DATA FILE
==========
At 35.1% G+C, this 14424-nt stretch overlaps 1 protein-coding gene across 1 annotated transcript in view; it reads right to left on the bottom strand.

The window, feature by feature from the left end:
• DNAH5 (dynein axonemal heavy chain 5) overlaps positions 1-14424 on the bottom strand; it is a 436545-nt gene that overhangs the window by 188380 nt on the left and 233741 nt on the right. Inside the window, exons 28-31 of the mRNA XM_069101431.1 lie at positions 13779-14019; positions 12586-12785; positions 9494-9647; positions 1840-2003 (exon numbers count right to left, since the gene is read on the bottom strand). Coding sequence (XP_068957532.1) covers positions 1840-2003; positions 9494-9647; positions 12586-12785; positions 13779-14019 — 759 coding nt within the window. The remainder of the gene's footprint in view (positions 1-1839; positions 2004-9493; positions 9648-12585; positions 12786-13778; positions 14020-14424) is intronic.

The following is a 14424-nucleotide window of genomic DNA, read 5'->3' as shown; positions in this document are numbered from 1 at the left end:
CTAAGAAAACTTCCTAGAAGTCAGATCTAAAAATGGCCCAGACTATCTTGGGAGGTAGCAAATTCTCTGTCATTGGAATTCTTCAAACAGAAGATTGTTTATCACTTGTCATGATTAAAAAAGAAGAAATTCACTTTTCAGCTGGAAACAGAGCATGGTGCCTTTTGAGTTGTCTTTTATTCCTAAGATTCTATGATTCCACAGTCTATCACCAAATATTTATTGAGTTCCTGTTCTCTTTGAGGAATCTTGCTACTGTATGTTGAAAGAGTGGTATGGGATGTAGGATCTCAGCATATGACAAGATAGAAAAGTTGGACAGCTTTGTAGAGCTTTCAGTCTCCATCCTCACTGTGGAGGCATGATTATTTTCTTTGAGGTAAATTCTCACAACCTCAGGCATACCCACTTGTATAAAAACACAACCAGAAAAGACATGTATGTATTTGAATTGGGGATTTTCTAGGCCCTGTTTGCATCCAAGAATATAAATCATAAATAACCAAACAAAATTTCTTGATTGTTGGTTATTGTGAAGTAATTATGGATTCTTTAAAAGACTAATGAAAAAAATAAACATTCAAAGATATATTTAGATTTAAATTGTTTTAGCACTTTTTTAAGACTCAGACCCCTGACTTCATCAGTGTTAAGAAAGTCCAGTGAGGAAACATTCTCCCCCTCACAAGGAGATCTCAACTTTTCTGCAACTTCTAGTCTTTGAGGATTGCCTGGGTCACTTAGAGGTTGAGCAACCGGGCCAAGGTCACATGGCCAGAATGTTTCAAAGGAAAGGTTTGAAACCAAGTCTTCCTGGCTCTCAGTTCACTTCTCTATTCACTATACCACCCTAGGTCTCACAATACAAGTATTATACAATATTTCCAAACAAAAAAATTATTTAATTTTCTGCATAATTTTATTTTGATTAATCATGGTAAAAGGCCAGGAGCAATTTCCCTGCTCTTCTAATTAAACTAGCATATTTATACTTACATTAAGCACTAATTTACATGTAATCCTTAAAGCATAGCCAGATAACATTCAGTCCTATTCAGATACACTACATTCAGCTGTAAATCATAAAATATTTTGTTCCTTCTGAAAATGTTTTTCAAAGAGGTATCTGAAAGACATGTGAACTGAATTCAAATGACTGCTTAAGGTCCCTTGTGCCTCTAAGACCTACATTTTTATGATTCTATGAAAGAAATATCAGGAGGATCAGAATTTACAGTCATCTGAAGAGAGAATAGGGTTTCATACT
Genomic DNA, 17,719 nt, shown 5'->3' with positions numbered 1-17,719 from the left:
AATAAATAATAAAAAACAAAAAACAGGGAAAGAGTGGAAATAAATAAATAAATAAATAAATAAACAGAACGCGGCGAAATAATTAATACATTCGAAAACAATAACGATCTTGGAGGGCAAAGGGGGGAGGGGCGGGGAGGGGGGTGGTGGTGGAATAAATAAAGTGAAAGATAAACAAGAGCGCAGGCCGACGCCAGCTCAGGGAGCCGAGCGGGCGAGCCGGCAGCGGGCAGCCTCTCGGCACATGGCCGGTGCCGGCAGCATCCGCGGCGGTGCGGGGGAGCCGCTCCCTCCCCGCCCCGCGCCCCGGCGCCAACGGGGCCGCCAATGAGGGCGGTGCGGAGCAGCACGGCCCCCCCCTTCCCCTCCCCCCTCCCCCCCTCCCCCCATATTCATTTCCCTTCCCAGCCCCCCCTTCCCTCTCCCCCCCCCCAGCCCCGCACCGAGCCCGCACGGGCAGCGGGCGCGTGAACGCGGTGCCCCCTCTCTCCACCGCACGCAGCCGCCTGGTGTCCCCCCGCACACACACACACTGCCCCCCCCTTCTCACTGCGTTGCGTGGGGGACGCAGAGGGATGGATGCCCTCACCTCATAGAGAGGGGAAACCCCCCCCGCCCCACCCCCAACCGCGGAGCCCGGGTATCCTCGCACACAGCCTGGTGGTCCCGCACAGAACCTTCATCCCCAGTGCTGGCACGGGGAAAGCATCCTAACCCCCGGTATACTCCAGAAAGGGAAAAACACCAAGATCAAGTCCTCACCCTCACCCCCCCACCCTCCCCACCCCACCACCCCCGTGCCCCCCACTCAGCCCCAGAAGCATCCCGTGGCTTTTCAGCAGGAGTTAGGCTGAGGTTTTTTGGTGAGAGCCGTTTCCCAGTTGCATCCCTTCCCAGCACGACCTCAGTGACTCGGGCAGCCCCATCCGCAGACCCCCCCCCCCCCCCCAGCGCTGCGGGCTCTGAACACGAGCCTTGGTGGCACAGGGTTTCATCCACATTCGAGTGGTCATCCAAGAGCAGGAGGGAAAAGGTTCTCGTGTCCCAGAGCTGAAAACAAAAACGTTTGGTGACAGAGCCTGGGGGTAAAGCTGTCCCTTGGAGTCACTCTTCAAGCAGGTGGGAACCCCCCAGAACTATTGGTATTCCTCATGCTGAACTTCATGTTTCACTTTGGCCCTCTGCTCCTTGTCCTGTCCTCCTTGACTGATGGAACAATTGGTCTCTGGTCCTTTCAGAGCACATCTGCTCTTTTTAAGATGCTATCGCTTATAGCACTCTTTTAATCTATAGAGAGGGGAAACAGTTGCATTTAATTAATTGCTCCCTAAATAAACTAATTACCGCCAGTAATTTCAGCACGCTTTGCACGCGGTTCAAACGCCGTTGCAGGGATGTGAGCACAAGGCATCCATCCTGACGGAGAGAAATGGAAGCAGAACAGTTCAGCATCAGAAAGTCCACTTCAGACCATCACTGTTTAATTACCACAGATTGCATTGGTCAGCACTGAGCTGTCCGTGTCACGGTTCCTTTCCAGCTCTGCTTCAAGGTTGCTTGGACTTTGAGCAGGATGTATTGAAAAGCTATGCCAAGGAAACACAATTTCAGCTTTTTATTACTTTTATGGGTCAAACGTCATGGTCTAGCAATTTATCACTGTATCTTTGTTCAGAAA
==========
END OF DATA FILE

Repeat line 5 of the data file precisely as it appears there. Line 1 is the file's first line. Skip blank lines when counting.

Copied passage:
CTAAGAAAACTTCCTAGAAGTCAGATCTAAAAATGGCCCAGACTATCTTGGGAGGTAGCAAATTCTCTGTCATTGGAATTCTTCAAACAGAAGATTGTTTATCACTTGTCATGATTAAAAAAGAAGAAATTCACTTTTCAGCTGGAAACAGAGCATGGTGCCTTTTGAGTTGTCTTTTATTCCTAAGATTCTATGATTCCACAGTCTATCACCAAATATTTATTGAGTTCCTGTTCTCTTTGAGGAATCTTGCTACTGTATGTTGAAAGAGTGGTATGGGATGTAGGATCTCAGCATATGACAAGATAGAAAAGTTGGACAGCTTTGTAGAGCTTTCAGTCTCCATCCTCACTGTGGAGGCATGATTATTTTCTTTGAGGTAAATTCTCACAACCTCAGGCATACCCACTTGTATAAAAACACAACCAGAAAAGACATGTATGTATTTGAATTGGGGATTTTCTAGGCCCTGTTTGCATCCAAGAATATAAATCATAAATAACCAAACAAAATTTCTTGATTGTTGGTTATTGTGAAGTAATTATGGATTCTTTAAAAGACTAATGAAAAAAATAAACATTCAAAGATATATTTAGATTTAAATTGTTTTAGCACTTTTTTAAGACTCAGACCCCTGACTTCATCAGTGTTAAGAAAGTCCAGTGAGGAAACATTCTCCCCCTCACAAGGAGATCTCAACTTTTCTGCAACTTCTAGTCTTTGAGGATTGCCTGGGTCACTTAGAGGTTGAGCAACCGGGCCAAGGTCACATGGCCAGAATGTTTCAAAGGAAAGGTTTGAAACCAAGTCTTCCTGGCTCTCAGTTCACTTCTCTATTCACTATACCACCCTAGGTCTCACAATACAAGTATTATACAATATTTCCAAACAAAAAAATTATTTAATTTTCTGCATAATTTTATTTTGATTAATCATGGTAAAAGGCCAGGAGCAATTTCCCTGCTCTTCTAATTAAACTAGCATATTTATACTTACATTAAGCACTAATTTACATGTAATCCTTAAAGCATAGCCAGATAACATTCAGTCCTATTCAGATACACTACATTCAGCTGTAAATCATAAAATATTTTGTTCCTTCTGAAAATGTTTTTCAAAGAGGTATCTGAAAGACATGTGAACTGAATTCAAATGACTGCTTAAGGTCCCTTGTGCCTCTAAGACCTACATTTTTATGATTCTATGAAAGAAATATCAGGAGGATCAGAATTTACAGTCATCTGAAGAGAGAATAGGGTTTCATACT